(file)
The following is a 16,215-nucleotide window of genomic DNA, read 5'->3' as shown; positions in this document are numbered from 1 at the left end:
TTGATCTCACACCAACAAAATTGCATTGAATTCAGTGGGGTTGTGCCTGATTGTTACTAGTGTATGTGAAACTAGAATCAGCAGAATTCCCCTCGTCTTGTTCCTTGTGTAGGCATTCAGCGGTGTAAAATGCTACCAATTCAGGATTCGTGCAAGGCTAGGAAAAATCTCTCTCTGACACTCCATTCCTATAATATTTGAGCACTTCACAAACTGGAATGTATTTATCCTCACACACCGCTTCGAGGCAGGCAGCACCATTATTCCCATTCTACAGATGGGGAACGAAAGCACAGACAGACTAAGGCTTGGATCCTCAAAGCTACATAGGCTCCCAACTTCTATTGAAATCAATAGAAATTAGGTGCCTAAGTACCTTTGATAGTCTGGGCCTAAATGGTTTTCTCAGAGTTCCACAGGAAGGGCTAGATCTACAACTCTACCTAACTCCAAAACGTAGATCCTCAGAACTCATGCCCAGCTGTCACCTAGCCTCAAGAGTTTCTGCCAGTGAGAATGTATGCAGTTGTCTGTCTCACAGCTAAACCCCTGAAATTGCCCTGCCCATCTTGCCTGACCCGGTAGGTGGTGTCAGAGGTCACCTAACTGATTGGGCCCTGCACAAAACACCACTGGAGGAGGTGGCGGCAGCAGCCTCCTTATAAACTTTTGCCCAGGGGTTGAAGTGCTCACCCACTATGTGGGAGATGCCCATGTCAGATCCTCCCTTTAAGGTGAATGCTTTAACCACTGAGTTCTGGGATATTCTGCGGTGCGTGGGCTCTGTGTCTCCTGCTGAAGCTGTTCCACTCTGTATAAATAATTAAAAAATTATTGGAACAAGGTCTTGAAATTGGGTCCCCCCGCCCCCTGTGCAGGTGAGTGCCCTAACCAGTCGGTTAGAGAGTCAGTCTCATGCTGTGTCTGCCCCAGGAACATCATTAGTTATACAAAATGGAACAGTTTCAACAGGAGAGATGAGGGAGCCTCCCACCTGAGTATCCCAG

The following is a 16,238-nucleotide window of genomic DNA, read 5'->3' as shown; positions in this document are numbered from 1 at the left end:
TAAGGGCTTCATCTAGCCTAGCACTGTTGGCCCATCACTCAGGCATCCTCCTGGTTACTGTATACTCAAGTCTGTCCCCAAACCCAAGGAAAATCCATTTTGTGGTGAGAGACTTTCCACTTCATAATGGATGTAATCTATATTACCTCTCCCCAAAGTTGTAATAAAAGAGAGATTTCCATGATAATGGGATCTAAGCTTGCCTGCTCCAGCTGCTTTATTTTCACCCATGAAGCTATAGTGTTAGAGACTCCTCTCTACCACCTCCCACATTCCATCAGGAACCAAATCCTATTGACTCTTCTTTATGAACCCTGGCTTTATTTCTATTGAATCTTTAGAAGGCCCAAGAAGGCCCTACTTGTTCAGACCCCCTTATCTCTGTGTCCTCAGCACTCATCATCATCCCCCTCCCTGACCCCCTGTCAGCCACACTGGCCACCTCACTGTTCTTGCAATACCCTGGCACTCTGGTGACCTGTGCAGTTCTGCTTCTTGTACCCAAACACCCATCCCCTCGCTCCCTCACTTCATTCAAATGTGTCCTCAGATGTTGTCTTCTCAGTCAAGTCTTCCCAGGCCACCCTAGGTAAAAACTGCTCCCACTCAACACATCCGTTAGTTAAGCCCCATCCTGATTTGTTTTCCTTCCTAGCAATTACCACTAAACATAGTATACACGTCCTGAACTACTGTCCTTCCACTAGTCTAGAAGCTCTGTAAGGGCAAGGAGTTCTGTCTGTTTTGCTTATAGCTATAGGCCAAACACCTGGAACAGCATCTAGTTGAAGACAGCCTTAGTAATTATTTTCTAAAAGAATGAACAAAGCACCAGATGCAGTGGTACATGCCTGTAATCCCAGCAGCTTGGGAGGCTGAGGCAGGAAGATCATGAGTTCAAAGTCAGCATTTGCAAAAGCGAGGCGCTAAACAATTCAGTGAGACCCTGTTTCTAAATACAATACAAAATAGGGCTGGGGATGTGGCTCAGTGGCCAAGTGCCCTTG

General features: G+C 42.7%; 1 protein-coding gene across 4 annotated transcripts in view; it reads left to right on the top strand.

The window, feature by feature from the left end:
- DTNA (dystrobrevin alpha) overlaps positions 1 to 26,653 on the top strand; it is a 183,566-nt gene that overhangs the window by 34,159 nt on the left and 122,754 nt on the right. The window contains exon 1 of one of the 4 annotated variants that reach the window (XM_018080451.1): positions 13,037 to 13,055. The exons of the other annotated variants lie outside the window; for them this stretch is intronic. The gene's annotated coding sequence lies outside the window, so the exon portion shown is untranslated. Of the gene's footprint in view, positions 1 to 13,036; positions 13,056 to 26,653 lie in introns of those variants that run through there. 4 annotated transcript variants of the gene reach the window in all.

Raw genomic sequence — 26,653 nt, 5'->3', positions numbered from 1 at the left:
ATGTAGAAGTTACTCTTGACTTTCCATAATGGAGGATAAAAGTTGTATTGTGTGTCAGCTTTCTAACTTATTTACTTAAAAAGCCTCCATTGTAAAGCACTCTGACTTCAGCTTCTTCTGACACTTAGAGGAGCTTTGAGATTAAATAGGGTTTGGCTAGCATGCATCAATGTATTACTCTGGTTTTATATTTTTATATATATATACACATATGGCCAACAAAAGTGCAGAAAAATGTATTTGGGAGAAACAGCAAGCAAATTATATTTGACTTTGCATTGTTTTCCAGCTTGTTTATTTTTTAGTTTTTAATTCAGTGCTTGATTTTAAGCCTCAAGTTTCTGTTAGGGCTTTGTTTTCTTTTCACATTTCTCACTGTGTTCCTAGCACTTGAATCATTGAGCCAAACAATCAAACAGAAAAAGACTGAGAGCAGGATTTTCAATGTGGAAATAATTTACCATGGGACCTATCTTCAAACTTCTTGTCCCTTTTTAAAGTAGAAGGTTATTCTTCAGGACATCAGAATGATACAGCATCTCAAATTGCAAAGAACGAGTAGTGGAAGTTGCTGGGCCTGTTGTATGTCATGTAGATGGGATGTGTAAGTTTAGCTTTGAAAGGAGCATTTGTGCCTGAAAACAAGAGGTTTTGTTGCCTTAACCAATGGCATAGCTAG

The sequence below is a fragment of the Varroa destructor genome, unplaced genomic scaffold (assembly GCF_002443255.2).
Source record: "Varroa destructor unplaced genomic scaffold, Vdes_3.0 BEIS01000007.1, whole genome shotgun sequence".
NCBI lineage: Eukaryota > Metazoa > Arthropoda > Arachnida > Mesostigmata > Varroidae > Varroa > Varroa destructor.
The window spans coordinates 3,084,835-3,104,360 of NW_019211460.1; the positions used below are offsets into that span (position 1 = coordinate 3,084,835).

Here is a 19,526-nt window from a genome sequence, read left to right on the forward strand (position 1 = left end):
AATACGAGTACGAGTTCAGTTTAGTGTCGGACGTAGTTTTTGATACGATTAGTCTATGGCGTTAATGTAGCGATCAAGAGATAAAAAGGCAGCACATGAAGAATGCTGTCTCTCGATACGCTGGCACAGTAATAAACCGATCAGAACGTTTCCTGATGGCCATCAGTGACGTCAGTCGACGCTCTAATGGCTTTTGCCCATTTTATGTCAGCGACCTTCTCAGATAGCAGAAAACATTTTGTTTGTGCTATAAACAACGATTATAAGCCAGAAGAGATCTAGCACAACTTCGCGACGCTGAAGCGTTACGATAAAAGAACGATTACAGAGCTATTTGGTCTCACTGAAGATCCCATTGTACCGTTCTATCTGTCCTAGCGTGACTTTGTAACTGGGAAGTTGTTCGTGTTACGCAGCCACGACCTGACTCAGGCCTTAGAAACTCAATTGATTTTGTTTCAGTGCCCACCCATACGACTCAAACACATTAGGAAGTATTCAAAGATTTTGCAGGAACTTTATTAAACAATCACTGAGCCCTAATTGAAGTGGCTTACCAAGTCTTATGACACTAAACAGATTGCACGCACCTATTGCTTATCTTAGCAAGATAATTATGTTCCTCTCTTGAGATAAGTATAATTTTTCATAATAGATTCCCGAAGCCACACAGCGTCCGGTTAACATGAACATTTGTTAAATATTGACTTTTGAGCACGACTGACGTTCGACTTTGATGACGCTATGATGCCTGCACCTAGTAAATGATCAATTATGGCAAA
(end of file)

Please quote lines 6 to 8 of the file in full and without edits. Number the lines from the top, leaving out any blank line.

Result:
The window, feature by feature from the left end:
- DTNA (dystrobrevin alpha) overlaps positions 1 to 26,653 on the top strand; it is a 183,566-nt gene that overhangs the window by 34,159 nt on the left and 122,754 nt on the right. The window contains exon 1 of one of the 4 annotated variants that reach the window (XM_018080451.1): positions 13,037 to 13,055. The exons of the other annotated variants lie outside the window; for them this stretch is intronic. The gene's annotated coding sequence lies outside the window, so the exon portion shown is untranslated. Of the gene's footprint in view, positions 1 to 13,036; positions 13,056 to 26,653 lie in introns of those variants that run through there. 4 annotated transcript variants of the gene reach the window in all.

Raw genomic sequence — 26,653 nt, 5'->3', positions numbered from 1 at the left: